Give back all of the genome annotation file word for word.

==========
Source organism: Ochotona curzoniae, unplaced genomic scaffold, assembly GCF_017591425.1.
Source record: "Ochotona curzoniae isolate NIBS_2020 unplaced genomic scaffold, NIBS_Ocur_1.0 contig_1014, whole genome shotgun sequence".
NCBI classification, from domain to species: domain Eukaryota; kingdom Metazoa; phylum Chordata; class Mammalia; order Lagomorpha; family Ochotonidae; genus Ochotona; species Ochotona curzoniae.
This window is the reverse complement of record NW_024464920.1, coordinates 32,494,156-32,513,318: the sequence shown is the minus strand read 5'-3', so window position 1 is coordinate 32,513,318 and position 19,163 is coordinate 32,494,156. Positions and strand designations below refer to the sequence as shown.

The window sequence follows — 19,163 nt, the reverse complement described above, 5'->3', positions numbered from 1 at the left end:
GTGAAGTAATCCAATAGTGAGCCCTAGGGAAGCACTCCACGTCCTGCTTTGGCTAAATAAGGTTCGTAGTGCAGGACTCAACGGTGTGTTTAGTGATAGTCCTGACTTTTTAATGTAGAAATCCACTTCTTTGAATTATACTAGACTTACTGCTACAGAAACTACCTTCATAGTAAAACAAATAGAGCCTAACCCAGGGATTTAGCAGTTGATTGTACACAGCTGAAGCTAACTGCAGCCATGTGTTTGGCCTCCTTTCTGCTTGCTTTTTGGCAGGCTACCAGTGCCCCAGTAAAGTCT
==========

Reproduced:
Source organism: Ochotona curzoniae, unplaced genomic scaffold, assembly GCF_017591425.1.
Source record: "Ochotona curzoniae isolate NIBS_2020 unplaced genomic scaffold, NIBS_Ocur_1.0 contig_1014, whole genome shotgun sequence".
NCBI classification, from domain to species: domain Eukaryota; kingdom Metazoa; phylum Chordata; class Mammalia; order Lagomorpha; family Ochotonidae; genus Ochotona; species Ochotona curzoniae.
This window is the reverse complement of record NW_024464920.1, coordinates 32,494,156-32,513,318: the sequence shown is the minus strand read 5'-3', so window position 1 is coordinate 32,513,318 and position 19,163 is coordinate 32,494,156. Positions and strand designations below refer to the sequence as shown.

The window sequence follows — 19,163 nt, the reverse complement described above, 5'->3', positions numbered from 1 at the left end:
GTGAAGTAATCCAATAGTGAGCCCTAGGGAAGCACTCCACGTCCTGCTTTGGCTAAATAAGGTTCGTAGTGCAGGACTCAACGGTGTGTTTAGTGATAGTCCTGACTTTTTAATGTAGAAATCCACTTCTTTGAATTATACTAGACTTACTGCTACAGAAACTACCTTCATAGTAAAACAAATAGAGCCTAACCCAGGGATTTAGCAGTTGATTGTACACAGCTGAAGCTAACTGCAGCCATGTGTTTGGCCTCCTTTCTGCTTGCTTTTTGGCAGGCTACCAGTGCCCCAGTAAAGTCT